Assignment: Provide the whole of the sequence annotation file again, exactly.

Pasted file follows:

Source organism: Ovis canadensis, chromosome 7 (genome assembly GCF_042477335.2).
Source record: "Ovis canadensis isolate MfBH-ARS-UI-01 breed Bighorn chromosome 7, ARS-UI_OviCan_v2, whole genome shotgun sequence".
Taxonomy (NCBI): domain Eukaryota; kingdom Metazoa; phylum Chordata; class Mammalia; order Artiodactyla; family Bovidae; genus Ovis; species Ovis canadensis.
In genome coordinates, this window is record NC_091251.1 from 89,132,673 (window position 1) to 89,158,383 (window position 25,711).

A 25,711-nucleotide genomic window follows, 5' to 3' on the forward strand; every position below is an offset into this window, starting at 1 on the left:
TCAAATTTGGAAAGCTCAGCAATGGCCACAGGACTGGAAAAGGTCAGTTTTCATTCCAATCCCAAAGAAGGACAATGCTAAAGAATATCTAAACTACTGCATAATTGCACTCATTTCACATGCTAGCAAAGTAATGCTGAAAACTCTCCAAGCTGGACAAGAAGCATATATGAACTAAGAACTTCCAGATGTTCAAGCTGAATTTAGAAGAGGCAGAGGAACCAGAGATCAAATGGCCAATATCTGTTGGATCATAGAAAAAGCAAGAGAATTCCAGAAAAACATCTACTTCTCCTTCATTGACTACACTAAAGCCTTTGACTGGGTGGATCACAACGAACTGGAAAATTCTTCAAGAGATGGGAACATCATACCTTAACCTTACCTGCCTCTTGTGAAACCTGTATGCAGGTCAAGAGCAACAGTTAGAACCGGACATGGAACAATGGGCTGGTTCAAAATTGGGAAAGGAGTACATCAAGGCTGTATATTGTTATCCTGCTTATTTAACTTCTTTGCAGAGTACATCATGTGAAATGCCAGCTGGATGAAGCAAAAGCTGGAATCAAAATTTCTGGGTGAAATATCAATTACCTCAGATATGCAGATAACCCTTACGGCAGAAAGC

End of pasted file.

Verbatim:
Source organism: Ovis canadensis, chromosome 7 (genome assembly GCF_042477335.2).
Source record: "Ovis canadensis isolate MfBH-ARS-UI-01 breed Bighorn chromosome 7, ARS-UI_OviCan_v2, whole genome shotgun sequence".
Taxonomy (NCBI): domain Eukaryota; kingdom Metazoa; phylum Chordata; class Mammalia; order Artiodactyla; family Bovidae; genus Ovis; species Ovis canadensis.
In genome coordinates, this window is record NC_091251.1 from 89,132,673 (window position 1) to 89,158,383 (window position 25,711).

A 25,711-nucleotide genomic window follows, 5' to 3' on the forward strand; every position below is an offset into this window, starting at 1 on the left:
TCAAATTTGGAAAGCTCAGCAATGGCCACAGGACTGGAAAAGGTCAGTTTTCATTCCAATCCCAAAGAAGGACAATGCTAAAGAATATCTAAACTACTGCATAATTGCACTCATTTCACATGCTAGCAAAGTAATGCTGAAAACTCTCCAAGCTGGACAAGAAGCATATATGAACTAAGAACTTCCAGATGTTCAAGCTGAATTTAGAAGAGGCAGAGGAACCAGAGATCAAATGGCCAATATCTGTTGGATCATAGAAAAAGCAAGAGAATTCCAGAAAAACATCTACTTCTCCTTCATTGACTACACTAAAGCCTTTGACTGGGTGGATCACAACGAACTGGAAAATTCTTCAAGAGATGGGAACATCATACCTTAACCTTACCTGCCTCTTGTGAAACCTGTATGCAGGTCAAGAGCAACAGTTAGAACCGGACATGGAACAATGGGCTGGTTCAAAATTGGGAAAGGAGTACATCAAGGCTGTATATTGTTATCCTGCTTATTTAACTTCTTTGCAGAGTACATCATGTGAAATGCCAGCTGGATGAAGCAAAAGCTGGAATCAAAATTTCTGGGTGAAATATCAATTACCTCAGATATGCAGATAACCCTTACGGCAGAAAGC